Try this – gently place your finger tips about 3cm above your temples, then clench your teeth on and off. You will feel the temporalis muscle tightening under your fingers. Now gently place your fingers 5cm directly below your temples on the sides of your jaw and clench your teeth. You will feel the masseter muscles tightening. You have just located two of the most important muscles for eating. Both the temporalis and masseter muscles and their tendons are common contributors to jaw pain that respond well to hands-on soft tissue treatment techniques. In addition, many people can relate to how these muscles might be clenched a bit tighter in times of stress and anxiety, thereby contributing to the muscles overload.
The important message is that many structures, behaviours and feelings contribute to the experience of jaw pain and effective management is best achieved through identifying all factors involved.
Nick Black is a registered Physiotherapist with an interest in temporomandibular dysfunction at Sun City Physiotherapy Winfield. He can be contacted at the new Winfield location by phone: 250-766-2544 or email:[email protected]
Have you or someone you know just welcomed a new addition to the family? If so, this article may be for you! Since the promotion of “Back to Sleep” as well as babies having to spend time in the NICU or PICU due to numerous conditions, head shape issues have been increasing. Torticollis can also be caused by trauma during birth, awkward positioning in the uterus and other conditions.
When a baby is born, the bones that make up their skull are soft and gradually overtime they begin to fuse. If during this time there is more pressure put on one side than the other, the baby’s head may start to flatten more on one side. This is called “Plagiocephaly.”. Sometimes the flattening can be severe and facial features can begin to shift as well. The most notable being a shift of the ear and forehead and an asymmetry between the baby’s cheeks and jawline. If a baby spends most of the time on their back or had to spend time in the NICU/PICU, there may be equal flattening on both sides resulting in “Braciocephaly.”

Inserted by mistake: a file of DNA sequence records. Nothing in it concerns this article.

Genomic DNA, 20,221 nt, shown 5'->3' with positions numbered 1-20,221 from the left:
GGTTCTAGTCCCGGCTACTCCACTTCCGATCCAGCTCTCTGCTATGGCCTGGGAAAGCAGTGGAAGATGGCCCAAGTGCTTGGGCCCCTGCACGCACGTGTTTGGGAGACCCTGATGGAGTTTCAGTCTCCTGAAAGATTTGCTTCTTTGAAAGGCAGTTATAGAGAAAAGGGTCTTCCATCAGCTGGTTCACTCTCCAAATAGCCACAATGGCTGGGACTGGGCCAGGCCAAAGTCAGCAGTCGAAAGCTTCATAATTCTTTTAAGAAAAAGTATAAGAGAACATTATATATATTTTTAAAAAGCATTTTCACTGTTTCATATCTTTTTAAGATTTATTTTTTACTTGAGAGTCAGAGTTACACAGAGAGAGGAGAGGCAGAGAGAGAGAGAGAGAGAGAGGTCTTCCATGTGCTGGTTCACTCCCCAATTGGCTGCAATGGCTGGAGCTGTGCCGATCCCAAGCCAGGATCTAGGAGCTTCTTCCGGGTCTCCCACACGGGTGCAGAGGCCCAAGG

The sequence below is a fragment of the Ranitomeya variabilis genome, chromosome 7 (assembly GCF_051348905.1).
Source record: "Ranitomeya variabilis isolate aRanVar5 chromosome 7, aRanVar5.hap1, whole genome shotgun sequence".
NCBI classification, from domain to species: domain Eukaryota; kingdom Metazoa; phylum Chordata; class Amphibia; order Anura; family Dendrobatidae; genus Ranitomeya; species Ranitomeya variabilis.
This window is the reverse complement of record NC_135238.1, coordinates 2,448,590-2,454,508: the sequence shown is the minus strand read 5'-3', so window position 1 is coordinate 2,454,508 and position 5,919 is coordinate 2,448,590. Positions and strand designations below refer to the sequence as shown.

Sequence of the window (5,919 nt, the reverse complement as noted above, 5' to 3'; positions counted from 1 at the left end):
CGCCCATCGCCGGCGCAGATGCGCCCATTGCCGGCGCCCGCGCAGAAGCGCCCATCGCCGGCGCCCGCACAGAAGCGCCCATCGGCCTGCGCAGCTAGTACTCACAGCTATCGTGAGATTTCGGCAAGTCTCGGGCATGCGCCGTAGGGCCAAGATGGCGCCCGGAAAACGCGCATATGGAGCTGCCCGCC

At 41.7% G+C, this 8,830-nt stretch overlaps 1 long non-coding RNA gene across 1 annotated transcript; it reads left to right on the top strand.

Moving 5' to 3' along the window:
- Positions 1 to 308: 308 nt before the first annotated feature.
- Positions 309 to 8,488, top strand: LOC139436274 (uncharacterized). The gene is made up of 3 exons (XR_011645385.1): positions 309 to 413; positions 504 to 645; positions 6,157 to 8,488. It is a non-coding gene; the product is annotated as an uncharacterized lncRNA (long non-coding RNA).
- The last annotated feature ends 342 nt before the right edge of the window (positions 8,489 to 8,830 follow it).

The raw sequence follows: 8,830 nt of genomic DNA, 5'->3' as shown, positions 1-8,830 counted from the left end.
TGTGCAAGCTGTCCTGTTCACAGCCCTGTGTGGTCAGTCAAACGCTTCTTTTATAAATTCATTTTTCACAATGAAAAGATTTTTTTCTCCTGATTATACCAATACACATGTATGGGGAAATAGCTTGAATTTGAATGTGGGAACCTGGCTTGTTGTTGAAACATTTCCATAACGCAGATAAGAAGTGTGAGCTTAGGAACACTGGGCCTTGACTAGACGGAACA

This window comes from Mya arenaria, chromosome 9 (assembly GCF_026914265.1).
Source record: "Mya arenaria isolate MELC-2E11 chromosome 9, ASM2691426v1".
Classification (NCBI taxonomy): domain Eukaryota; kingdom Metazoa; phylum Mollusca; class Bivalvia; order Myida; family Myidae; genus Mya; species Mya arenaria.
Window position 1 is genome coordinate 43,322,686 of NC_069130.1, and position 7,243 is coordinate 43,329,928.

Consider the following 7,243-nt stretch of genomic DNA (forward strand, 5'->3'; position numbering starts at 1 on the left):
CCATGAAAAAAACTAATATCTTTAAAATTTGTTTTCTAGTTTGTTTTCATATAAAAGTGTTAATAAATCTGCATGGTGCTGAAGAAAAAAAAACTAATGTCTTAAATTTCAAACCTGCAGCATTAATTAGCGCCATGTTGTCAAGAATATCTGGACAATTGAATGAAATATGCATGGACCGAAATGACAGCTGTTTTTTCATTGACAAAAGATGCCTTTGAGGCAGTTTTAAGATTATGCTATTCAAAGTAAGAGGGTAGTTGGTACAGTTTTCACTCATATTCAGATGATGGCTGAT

Often the first time this is brought to the family’s attention is at their 3 month check-up or vaccinations. If this has happened to you, don’t fret and stay off the internet!! Most of the time this condition results from a tightness or imbalance of strength between the babies neck muscles called the sternocleidomastoid or SCM for short. If this muscle is the culprit then the condition can also be referred to as Congenital Torticollis. Torticollis can have many different causes, some worse than others, but 80% are due to muscular issues from the SCM.
The condition is most apparent around 2-3 months or older. At this time babies are getting stronger and exploring their environment more. If you notice your baby tends to look one direction more than the other, especially when they are on their back, this may be an indication of torticollis. Often the first indication is the flattening at the back of the head.
Torticollis can be easily treated without any manipulations or medications. With gentle stretches and strengthening exercises, the baby’s neck muscles can even out and this will help with their head shape as well. It is best to see your physiotherapist before 6 months of age. This is due to the skull bones becoming increasingly fused as well as the creeping, crawling and rolling when babies begin to explore their environment.
If your healthcare provider or someone you know has brought this condition to your attention, don’t worry. Come see your physiotherapist for an assessment and treatment plan that works for you and your little one.